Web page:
I'm a writer and educator based in Dorchester, MA. I teach English as a Second Language at UMass Boston and am the Writer in Residence at Boston Children's Hospital.
Recent projects include….
Reading from WONDER/WANDER
with Jennifer Crystal, author of Et Voila (Belfort & Bastion Press)
Tuesday, July 21st at 7:30pm at Waterstone at Wellesley
23 & 27 Washington Street, Wellesley, MA. Books available for purchase.
Workshop Coach for the Authors Group
at the SONAD 2015 Glen Brook Workshop
August 18-22nd at Glen Brook Camp in Marlborough, NH
The authors group will focus on “taking the imaginative leap” in flash fiction (roughly 1-2 pages in length). Participants compose several stories inspired by published work, music, as well as prompts focusing on various aspects of the writing craft.
SONAD workshops use participatory arts projects to build community across lines of difference. Sonad aspires to make the experience of crossing human divides available to everyone, in a variety of disciplines, regardless of previous experience.
Speaker at the Association of Pediatric Hematology/Oncology Nurses (APHON) 39th Annual Conference in Providence, RI
September 17th from 3-4pm at the Rhode Island Convention Center
Presentation Title: "Words of Healing: Creative Writing and Cancer"
Abstract: Creative writing empowers patients to shape the narrative of their hospitalization. Research increasingly shows the physical, psychosocial, and spiritual benefits of writing, its value in palliative care/legacy building, as well as its ability to improve communication among hospital staff. At a time when words can seem to fail, pediatric nurses can use creative writing to help patients—and themselves—find language that is meaningful and healing.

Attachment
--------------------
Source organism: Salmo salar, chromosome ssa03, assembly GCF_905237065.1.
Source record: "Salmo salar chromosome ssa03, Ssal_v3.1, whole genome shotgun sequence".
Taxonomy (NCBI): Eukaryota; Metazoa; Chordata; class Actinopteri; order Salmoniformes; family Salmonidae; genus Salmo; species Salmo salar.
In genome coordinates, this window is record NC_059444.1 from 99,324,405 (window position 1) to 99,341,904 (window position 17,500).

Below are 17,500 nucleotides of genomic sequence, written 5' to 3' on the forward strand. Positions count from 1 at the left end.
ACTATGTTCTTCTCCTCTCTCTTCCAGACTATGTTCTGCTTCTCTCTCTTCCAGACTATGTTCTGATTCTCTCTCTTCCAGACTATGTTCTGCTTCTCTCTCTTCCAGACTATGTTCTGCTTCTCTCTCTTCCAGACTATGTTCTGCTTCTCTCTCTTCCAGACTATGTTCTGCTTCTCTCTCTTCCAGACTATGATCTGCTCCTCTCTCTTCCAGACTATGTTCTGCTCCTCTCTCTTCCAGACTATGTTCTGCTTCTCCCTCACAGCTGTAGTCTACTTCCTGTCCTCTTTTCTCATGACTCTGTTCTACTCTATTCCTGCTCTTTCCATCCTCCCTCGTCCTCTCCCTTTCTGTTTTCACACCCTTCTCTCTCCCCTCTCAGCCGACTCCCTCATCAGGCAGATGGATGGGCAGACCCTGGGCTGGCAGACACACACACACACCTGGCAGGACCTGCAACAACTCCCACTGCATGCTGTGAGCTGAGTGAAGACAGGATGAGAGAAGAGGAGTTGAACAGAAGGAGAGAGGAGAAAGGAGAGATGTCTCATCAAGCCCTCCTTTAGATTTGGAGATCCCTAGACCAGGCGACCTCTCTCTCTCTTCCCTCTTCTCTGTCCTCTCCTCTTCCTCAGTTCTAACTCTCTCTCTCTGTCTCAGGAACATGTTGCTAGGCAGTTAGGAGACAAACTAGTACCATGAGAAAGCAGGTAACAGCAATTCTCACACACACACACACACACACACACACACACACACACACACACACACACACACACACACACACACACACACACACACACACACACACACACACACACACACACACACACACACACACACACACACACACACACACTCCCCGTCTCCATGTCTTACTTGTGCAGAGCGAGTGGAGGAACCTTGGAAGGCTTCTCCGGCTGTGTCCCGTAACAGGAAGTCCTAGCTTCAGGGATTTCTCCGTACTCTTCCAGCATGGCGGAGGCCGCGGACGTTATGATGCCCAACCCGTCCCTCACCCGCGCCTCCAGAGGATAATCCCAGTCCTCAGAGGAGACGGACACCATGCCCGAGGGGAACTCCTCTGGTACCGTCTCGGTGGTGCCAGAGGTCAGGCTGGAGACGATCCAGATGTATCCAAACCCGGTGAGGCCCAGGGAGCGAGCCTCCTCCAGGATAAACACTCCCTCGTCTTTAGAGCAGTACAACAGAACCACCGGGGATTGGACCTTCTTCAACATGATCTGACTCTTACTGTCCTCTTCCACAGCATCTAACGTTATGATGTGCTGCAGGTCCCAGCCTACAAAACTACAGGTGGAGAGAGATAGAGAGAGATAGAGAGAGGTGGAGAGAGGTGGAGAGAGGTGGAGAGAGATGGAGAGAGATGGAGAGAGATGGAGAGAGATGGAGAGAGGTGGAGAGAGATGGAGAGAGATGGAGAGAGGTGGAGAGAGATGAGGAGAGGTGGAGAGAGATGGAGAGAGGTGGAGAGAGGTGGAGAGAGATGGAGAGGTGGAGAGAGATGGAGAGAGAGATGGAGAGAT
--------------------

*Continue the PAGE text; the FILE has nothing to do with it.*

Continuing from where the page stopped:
Creative Writing at Boston Children’s Hospital empowers patients to be authors in a world they can’t control. Through creative play and conversation, we bring their poems and stories to life. And while medical staff treat a patient’s illness, creative writing attends to what is most healthy in children: the simple desire to be a kid.
Our prompts range from serious to silly, but all create a structure for the imagination to swing upon and succeed. These pieces are often crafted amid the beeping of machines, the administering of meds, and all the ongoing hospital routine. Creative writing grows through the cracks in this routine, allowing individuality to blossom.
You can open and read The View from Here in the PDF below.
Visit The Creative Arts Program on Facebook for more creative writing, short movies, cartoons, sculpture, and other artwork created by patients in collaboration with the Artists in Residence.
Play is an important part of all my work, especially at Umass Boston where I teach ESL in the College of Advancing and Professional Studies. In this video filmed on Halloween, my students took a break from mid-terms to style themselves as zombies and learn the "Thriller" dance. (The following year we took a different approach with "Thinking Out Loud" by Ed Sheeran.) It takes courage to learn a new language, to challenge oneself in new ways. Play is a way for my students to support and inspire themselves, as well as others, in building a language learning community.
In Spring 2015 and Spring 2016, I taught The Language of Illness in the Umass Boston Honors College, a course that drew inspiration from creative writing as well as the growing arts in healthcare movement. The Language of Illness combined my passion for literature with my experience using creative writing as a tool for self-authorship. Students illuminate our classroom with personal, professional, and academic insights into the way we talk/don't talk about health and illness in today's society. Students also generate their own creative language to explore new perspectives on illness. I will have more to post and share about the class soon on this site.